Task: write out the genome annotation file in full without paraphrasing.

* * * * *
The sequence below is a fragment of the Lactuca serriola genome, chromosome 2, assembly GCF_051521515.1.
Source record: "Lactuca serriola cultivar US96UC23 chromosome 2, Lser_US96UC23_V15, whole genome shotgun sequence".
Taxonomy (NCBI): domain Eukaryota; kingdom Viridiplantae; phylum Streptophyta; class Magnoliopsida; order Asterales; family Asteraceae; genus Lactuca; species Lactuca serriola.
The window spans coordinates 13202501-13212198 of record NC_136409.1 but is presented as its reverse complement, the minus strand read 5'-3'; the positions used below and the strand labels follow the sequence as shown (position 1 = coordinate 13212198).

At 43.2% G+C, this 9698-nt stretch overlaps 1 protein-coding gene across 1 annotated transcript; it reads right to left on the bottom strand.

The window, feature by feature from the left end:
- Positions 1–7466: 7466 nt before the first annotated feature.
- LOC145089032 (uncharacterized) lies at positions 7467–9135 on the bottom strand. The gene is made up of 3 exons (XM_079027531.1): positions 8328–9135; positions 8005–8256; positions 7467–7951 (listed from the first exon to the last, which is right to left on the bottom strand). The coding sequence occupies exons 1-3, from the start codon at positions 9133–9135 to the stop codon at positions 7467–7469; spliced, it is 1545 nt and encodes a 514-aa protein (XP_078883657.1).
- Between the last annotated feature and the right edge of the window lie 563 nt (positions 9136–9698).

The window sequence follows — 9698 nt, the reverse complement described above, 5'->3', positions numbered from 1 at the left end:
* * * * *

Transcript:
The sequence below is a fragment of the Lactuca serriola genome, chromosome 2, assembly GCF_051521515.1.
Source record: "Lactuca serriola cultivar US96UC23 chromosome 2, Lser_US96UC23_V15, whole genome shotgun sequence".
Taxonomy (NCBI): domain Eukaryota; kingdom Viridiplantae; phylum Streptophyta; class Magnoliopsida; order Asterales; family Asteraceae; genus Lactuca; species Lactuca serriola.
The window spans coordinates 13202501-13212198 of record NC_136409.1 but is presented as its reverse complement, the minus strand read 5'-3'; the positions used below and the strand labels follow the sequence as shown (position 1 = coordinate 13212198).

At 43.2% G+C, this 9698-nt stretch overlaps 1 protein-coding gene across 1 annotated transcript; it reads right to left on the bottom strand.

The window, feature by feature from the left end:
- Positions 1–7466: 7466 nt before the first annotated feature.
- LOC145089032 (uncharacterized) lies at positions 7467–9135 on the bottom strand. The gene is made up of 3 exons (XM_079027531.1): positions 8328–9135; positions 8005–8256; positions 7467–7951 (listed from the first exon to the last, which is right to left on the bottom strand). The coding sequence occupies exons 1-3, from the start codon at positions 9133–9135 to the stop codon at positions 7467–7469; spliced, it is 1545 nt and encodes a 514-aa protein (XP_078883657.1).
- Between the last annotated feature and the right edge of the window lie 563 nt (positions 9136–9698).

The window sequence follows — 9698 nt, the reverse complement described above, 5'->3', positions numbered from 1 at the left end: